There are approximately 46,000 pieces of plastic in every square mile of the ocean and, as a result, 100,000 marine creatures die from plastic entanglement every year, according to statistics. Sea animals also often mistakenly eat plastic waste left on beaches, which is harmful.
After a presentation by Plastic Free Seas – a not-for-profit organization that aims to reduce the amount of plastic in our oceans – Primary Years Programme (PYP) students at Kowloon Junior School, in Hong Kong, took immediate action.
They learned about the five ‘R’s – refuse, reduce, recycle, repair, reuse – and created posters to urge everyone to reuse cloth shopping bags; not to use plastic straws; and to recycle plastic instead of throwing it away. They were displayed around the school and on the Plastic Free Seas website for people all over the world to see.
Students also collected the cafeteria’s used plastic fruit pots, decorated them and sold them as plant pots to classmates. They used the funds to attend a beach clean up organized by Plastic Free Seas.
Students have learned a range of skills, according to PYP Teacher Jessica Austin: “The central idea for the unit was: ‘People’s choices can help or hurt the earth’. Students have developed self-management and thinking skills, and have a deeper understanding of what it means to make an informed choice.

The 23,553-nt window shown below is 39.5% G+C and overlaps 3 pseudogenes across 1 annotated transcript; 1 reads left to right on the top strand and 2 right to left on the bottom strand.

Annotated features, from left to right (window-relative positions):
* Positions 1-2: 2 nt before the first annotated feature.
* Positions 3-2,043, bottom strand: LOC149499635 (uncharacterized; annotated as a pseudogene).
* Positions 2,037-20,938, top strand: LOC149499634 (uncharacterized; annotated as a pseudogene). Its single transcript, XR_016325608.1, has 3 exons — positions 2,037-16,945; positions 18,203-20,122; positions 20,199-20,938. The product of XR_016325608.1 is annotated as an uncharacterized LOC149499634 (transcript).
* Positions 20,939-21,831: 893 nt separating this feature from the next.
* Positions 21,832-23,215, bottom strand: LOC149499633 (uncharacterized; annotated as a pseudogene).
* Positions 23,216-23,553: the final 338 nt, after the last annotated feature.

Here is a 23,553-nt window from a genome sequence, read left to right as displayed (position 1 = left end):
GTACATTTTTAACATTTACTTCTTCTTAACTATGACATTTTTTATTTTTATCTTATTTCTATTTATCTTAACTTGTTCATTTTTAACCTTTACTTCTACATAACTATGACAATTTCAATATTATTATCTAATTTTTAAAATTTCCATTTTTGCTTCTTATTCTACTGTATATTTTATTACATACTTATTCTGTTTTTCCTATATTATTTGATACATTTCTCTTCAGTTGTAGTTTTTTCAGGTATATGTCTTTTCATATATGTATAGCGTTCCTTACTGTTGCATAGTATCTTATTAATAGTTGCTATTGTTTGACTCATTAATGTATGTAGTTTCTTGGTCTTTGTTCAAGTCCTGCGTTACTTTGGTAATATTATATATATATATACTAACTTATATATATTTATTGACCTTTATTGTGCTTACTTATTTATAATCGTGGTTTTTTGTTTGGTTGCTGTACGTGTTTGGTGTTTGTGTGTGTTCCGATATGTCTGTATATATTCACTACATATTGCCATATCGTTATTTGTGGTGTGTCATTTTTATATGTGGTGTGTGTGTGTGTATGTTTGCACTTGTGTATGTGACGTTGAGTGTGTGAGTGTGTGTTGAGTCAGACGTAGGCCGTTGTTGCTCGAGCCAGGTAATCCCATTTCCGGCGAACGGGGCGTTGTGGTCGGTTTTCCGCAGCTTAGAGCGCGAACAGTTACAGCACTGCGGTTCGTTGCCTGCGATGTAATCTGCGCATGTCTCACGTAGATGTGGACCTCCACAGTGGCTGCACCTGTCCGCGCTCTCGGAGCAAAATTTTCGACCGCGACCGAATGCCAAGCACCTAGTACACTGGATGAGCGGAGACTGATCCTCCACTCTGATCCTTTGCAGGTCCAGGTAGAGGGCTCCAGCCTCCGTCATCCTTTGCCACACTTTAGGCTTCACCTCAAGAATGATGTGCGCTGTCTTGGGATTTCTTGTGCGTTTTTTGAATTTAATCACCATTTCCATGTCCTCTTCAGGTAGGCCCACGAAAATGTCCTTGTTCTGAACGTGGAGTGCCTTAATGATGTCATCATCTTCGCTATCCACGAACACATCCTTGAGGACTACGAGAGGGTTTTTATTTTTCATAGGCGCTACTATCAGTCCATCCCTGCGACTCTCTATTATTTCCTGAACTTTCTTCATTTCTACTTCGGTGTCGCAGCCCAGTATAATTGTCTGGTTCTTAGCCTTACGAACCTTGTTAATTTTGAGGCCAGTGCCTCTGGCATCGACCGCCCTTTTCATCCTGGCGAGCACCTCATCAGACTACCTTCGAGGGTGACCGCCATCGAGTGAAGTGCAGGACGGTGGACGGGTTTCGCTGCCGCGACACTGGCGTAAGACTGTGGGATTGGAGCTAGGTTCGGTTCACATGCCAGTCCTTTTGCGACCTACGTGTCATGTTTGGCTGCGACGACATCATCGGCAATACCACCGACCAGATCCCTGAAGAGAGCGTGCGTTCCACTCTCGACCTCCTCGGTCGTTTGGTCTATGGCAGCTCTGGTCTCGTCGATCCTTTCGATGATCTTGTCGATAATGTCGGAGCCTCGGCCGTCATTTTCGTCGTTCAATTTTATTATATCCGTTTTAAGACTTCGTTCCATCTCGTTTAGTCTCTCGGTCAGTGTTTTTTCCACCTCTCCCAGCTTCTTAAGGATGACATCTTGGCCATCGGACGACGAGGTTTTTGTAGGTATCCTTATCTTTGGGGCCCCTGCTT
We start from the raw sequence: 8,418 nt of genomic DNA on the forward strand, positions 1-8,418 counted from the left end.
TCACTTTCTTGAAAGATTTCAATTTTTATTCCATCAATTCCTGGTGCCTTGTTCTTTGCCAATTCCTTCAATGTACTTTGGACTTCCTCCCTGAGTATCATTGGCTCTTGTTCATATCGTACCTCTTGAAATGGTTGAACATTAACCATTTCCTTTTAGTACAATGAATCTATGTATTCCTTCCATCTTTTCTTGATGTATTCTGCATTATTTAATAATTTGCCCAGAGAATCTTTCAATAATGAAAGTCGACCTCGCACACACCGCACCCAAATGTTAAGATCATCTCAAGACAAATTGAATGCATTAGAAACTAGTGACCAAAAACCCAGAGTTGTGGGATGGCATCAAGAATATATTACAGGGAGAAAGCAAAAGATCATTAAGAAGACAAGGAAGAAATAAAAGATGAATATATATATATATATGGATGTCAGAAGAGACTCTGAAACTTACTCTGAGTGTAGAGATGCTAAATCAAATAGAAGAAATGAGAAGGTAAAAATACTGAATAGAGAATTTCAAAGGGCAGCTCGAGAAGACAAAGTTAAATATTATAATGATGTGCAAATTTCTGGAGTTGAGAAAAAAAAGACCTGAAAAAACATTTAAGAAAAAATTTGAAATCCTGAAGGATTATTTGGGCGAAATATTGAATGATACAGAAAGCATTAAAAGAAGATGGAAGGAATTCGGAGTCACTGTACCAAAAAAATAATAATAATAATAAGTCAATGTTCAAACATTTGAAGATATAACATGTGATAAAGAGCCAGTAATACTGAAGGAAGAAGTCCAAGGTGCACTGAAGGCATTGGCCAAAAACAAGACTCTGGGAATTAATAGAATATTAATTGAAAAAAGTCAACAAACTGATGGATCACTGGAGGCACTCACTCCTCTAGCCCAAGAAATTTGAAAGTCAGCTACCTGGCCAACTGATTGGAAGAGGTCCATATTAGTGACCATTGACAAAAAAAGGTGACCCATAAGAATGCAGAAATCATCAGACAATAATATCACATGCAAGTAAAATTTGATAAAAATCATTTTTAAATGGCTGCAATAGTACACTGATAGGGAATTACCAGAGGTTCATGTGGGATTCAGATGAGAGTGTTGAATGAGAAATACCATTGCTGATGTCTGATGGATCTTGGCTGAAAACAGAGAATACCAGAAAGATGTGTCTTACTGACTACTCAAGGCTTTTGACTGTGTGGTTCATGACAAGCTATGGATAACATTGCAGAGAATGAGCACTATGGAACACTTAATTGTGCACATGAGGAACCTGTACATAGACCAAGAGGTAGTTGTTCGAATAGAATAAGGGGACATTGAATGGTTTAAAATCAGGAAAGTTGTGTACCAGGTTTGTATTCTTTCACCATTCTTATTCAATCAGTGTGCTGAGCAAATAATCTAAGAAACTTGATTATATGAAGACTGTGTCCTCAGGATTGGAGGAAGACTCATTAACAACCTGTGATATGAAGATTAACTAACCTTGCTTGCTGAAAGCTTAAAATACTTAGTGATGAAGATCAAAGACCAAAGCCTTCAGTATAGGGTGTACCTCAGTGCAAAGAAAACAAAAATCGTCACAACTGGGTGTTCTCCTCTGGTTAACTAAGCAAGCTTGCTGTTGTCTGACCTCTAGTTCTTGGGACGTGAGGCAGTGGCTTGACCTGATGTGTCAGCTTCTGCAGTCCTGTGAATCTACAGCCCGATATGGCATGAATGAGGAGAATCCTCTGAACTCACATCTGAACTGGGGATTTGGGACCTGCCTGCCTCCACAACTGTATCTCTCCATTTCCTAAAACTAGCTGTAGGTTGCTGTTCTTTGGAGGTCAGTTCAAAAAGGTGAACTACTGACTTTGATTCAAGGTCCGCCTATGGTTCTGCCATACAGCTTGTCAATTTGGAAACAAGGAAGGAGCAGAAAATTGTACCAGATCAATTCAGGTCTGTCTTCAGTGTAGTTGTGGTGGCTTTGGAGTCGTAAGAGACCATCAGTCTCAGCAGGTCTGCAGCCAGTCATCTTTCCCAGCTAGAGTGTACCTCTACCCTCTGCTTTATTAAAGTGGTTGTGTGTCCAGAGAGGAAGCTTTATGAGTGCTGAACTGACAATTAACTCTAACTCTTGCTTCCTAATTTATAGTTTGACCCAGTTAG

“They were able to ask questions that led them to their own independent inquiries, enabling them to research through a myriad of sources. Students used data collection to chart, collect, sort, interpret and analyze what action would best help the planet, and gathered specific information to support their findings.”
Student Colin says: “Making informed choices is the most important thing I learned, because you always will need to be a thinker and be knowledgeable. This will help you do good things since you will know lots of ways to help save the Earth.”
Classmate Jason adds: “I know we need a lot of materials in our life, but we should refuse most of them, and only use materials that can be reused again.”
Students are continuing to take action. They have made their own classroom recycling boxes, which they empty daily, and made more posters, reminding students to switch off lights and turn off taps to further help the environment.
This article is part of a series of stories from IB World magazine that bring to life the wonderful initiatives undertaken by IB students and educators from around the globe. FFollow these stories on Twitter @IBorganization #IBcommunitystories. Share your great stories and experiences: email email@example.com.